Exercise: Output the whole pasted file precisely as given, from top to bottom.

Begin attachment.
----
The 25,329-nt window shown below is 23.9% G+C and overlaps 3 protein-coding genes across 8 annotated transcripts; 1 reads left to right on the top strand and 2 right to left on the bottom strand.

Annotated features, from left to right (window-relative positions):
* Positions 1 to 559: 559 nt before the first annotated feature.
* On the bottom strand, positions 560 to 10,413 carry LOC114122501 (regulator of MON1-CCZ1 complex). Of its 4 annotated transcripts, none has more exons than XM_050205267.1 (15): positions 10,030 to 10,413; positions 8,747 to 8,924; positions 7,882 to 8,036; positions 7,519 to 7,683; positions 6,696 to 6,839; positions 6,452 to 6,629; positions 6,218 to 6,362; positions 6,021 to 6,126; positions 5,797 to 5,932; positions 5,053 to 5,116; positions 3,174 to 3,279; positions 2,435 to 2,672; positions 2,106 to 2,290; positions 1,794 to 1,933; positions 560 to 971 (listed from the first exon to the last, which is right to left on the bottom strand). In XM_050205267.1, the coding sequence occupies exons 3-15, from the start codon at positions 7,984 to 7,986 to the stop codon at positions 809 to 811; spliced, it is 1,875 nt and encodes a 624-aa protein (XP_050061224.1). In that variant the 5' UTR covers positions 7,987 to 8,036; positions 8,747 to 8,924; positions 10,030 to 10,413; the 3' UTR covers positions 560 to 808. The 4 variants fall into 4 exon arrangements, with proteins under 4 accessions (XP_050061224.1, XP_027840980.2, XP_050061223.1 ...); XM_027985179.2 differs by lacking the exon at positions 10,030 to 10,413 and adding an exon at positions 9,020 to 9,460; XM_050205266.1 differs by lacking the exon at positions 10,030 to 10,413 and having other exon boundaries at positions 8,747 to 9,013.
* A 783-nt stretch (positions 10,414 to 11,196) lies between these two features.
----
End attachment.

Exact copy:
The 25,329-nt window shown below is 23.9% G+C and overlaps 3 protein-coding genes across 8 annotated transcripts; 1 reads left to right on the top strand and 2 right to left on the bottom strand.

Annotated features, from left to right (window-relative positions):
* Positions 1 to 559: 559 nt before the first annotated feature.
* On the bottom strand, positions 560 to 10,413 carry LOC114122501 (regulator of MON1-CCZ1 complex). Of its 4 annotated transcripts, none has more exons than XM_050205267.1 (15): positions 10,030 to 10,413; positions 8,747 to 8,924; positions 7,882 to 8,036; positions 7,519 to 7,683; positions 6,696 to 6,839; positions 6,452 to 6,629; positions 6,218 to 6,362; positions 6,021 to 6,126; positions 5,797 to 5,932; positions 5,053 to 5,116; positions 3,174 to 3,279; positions 2,435 to 2,672; positions 2,106 to 2,290; positions 1,794 to 1,933; positions 560 to 971 (listed from the first exon to the last, which is right to left on the bottom strand). In XM_050205267.1, the coding sequence occupies exons 3-15, from the start codon at positions 7,984 to 7,986 to the stop codon at positions 809 to 811; spliced, it is 1,875 nt and encodes a 624-aa protein (XP_050061224.1). In that variant the 5' UTR covers positions 7,987 to 8,036; positions 8,747 to 8,924; positions 10,030 to 10,413; the 3' UTR covers positions 560 to 808. The 4 variants fall into 4 exon arrangements, with proteins under 4 accessions (XP_050061224.1, XP_027840980.2, XP_050061223.1 ...); XM_027985179.2 differs by lacking the exon at positions 10,030 to 10,413 and adding an exon at positions 9,020 to 9,460; XM_050205266.1 differs by lacking the exon at positions 10,030 to 10,413 and having other exon boundaries at positions 8,747 to 9,013.
* A 783-nt stretch (positions 10,414 to 11,196) lies between these two features.